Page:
Jones materialized onto the dancefloors and catwalks of mid-70s New York as if dropped from a passing spaceship. Single-handedly redefining “exotic”—back in the days when that questionable term meant “non-Caucasian”—Jones brought a fierce and, for the time, shockingly confrontational androgyny to the pages of fashion glossies. Simultaneously tribal, futurist, techno and primitive, Jones and her trademark glare fairly leapt off the page, daring you to look away. Many could not, and her modeling career, launched in 1966 when she was 18, has never truly ended. Continue reading »

May 012018
 

That’s A Cover? explores cover songs that you may have thought were originals.

hey joe

If great songs are romantic flings—seizing you by the ears and locking you in a passionate, three-minute embrace before they leave you breathless and aching for more—there’s precious few that compare with the record-buying public’s three-year infatuation with the song “Hey, Joe.”

Hundreds of renditions have been recorded, several making the charts. But none proved more lasting than a version committed to wax in late 1966, the debut 7” by a young guitarist you may have heard of. We’ll get to his story in a moment, but first the phenomenon of multiple concurrent covers demands a little exploration. Continue reading »

Apr 162018
 

In Memoriam pays tribute to those who have left this world, and the songs they left us to remember them by.

joey ramone covers

Jeffrey Ross Hyman was an odd boy. Disturbingly tall, gangly and gaunt, his facial features -typically hidden under an unruly thatch of hair – seemed disproportionate to his angular head, giving him a distinctly amphibian cast. Crippled by obsessive-compulsive disorder so severe that his mother feared he would spend his life housebound, he instead channeled his anxiety and alienation into music, starting a band with three other self-described “creeps” from the neighborhood, giving himself a new name and in the process changing pop music forever.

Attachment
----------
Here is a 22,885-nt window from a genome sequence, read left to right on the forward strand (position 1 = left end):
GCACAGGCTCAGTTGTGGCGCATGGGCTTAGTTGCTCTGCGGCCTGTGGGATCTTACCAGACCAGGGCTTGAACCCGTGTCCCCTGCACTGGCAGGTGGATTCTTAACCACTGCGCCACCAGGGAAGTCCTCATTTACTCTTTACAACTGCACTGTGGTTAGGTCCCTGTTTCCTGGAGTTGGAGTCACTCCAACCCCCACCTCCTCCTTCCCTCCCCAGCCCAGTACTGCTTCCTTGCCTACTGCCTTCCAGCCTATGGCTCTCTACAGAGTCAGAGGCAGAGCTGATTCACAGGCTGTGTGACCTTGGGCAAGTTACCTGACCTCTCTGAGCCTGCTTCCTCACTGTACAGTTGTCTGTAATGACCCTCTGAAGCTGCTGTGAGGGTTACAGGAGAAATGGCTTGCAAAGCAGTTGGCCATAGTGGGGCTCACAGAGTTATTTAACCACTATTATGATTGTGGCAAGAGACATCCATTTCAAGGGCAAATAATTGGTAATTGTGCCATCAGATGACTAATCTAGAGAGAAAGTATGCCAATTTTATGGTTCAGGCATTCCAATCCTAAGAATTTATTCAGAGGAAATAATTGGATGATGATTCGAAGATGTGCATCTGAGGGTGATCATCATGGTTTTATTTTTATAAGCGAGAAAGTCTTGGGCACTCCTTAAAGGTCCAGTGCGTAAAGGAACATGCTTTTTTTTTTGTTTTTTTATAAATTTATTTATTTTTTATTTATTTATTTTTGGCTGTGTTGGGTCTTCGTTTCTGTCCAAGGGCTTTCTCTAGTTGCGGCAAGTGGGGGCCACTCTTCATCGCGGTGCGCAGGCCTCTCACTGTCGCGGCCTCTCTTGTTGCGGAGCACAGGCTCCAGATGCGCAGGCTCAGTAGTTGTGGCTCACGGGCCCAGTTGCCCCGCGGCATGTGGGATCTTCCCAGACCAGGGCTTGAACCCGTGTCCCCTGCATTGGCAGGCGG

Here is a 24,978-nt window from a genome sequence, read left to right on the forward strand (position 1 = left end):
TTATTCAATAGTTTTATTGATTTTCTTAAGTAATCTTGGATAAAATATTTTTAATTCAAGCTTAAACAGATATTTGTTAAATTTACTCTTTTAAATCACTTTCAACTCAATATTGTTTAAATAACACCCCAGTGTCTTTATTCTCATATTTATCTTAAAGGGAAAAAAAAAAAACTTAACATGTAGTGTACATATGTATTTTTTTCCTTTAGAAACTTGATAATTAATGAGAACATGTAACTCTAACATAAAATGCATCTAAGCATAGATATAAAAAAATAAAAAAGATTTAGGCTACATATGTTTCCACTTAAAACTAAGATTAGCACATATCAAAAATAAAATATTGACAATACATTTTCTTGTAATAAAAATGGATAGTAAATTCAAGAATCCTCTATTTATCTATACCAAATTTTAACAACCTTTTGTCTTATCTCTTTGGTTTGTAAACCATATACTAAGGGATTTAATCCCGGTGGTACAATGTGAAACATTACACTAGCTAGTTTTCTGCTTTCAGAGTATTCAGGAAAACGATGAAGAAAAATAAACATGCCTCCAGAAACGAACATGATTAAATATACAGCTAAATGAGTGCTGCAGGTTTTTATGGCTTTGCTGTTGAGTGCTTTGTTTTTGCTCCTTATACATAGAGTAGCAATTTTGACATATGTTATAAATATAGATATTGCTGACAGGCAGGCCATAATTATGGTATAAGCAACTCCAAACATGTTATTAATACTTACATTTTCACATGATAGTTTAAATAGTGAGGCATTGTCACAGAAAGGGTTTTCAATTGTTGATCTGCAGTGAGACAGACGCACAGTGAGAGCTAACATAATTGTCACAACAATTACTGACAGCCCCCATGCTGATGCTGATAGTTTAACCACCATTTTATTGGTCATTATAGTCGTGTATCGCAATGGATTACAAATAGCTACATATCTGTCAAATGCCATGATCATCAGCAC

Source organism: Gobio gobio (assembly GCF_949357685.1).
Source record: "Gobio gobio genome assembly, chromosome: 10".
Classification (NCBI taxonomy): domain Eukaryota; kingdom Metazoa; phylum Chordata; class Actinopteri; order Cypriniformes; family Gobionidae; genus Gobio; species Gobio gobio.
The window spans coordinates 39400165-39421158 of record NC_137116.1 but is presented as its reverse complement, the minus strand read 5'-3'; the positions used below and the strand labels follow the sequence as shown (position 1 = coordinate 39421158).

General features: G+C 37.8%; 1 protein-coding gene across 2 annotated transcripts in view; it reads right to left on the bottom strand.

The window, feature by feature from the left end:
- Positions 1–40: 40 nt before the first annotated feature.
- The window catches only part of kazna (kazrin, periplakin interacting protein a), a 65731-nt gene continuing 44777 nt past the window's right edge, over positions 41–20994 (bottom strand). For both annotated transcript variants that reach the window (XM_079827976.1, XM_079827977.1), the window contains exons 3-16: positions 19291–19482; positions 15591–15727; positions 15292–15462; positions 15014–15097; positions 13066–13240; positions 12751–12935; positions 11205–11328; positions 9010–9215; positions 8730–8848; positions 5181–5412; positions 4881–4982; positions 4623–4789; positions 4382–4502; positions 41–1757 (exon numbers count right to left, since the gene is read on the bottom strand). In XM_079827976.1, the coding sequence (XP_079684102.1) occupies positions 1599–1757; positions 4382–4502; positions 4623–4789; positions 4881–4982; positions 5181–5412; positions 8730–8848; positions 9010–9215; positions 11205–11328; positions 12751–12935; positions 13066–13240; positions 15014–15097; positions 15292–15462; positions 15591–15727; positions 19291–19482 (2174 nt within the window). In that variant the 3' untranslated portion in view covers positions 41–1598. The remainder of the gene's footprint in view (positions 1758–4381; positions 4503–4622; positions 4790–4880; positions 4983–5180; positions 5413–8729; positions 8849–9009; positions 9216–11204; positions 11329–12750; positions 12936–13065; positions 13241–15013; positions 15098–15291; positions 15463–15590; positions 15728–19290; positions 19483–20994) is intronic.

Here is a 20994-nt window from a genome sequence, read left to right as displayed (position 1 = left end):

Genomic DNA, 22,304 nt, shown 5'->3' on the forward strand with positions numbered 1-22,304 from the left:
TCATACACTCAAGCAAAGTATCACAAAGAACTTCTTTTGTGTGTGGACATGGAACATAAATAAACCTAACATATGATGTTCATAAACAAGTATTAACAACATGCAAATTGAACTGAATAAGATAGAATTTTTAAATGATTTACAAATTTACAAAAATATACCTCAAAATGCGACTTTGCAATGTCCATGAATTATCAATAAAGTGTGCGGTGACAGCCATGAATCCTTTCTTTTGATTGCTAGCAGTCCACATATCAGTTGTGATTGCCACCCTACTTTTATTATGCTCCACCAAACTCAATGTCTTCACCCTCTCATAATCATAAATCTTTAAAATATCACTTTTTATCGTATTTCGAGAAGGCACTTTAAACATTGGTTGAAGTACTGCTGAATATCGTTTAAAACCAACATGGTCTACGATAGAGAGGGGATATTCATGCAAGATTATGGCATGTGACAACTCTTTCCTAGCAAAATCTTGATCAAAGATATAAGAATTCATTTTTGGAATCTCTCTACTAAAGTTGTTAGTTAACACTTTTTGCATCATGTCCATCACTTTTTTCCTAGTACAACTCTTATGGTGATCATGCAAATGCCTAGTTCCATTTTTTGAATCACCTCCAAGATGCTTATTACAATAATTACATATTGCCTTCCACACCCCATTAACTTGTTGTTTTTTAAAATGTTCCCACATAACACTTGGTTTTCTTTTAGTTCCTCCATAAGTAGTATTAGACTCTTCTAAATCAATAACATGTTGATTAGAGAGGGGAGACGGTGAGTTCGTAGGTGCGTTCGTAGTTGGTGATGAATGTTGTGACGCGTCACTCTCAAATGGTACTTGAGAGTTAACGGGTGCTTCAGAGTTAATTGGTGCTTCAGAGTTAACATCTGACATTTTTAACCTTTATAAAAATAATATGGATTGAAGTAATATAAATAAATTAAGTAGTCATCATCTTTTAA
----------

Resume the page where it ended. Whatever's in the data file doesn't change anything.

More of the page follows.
Onstage, he was transformed: Long limbs draped casually around an overextended mic stand, left heel pumping to the blistering jackhammer beat of his unstoppable band, it was impossible to take one’s eyes off this otherwise gawky and unsteady-seeming kid.

We’re talking, of course, about Joey Ramone. Continue reading »

Apr 102018
 
the cars covers

Whatever your feelings about the music of the Cars, they were impossible to ignore. In the late-‘70s sea of muted earth-tones, the band’s retro-techno-geek look was a revelation. And in an era when the charts were dominated by soft rock, disco and 1950s nostalgia – the Bee Gees, Andy Gibb, the Grease soundtrack – the Cars’ spiky, New Wave-inflected guitar pop signaled a coming sea change in popular music.

Of course popular taste didn’t change overnight and, in retrospect, it may not even have changed a great deal. If the wildfires of punk and art-rock had blazed through the underground music scene and left behind a very altered landscape, in the larger arena of the Billboard Top 100 it was a different story. In America at least, punk wasn’t quite ready for primetime (nor, it should be noted, were the Cars in any sense a punk band). Continue reading »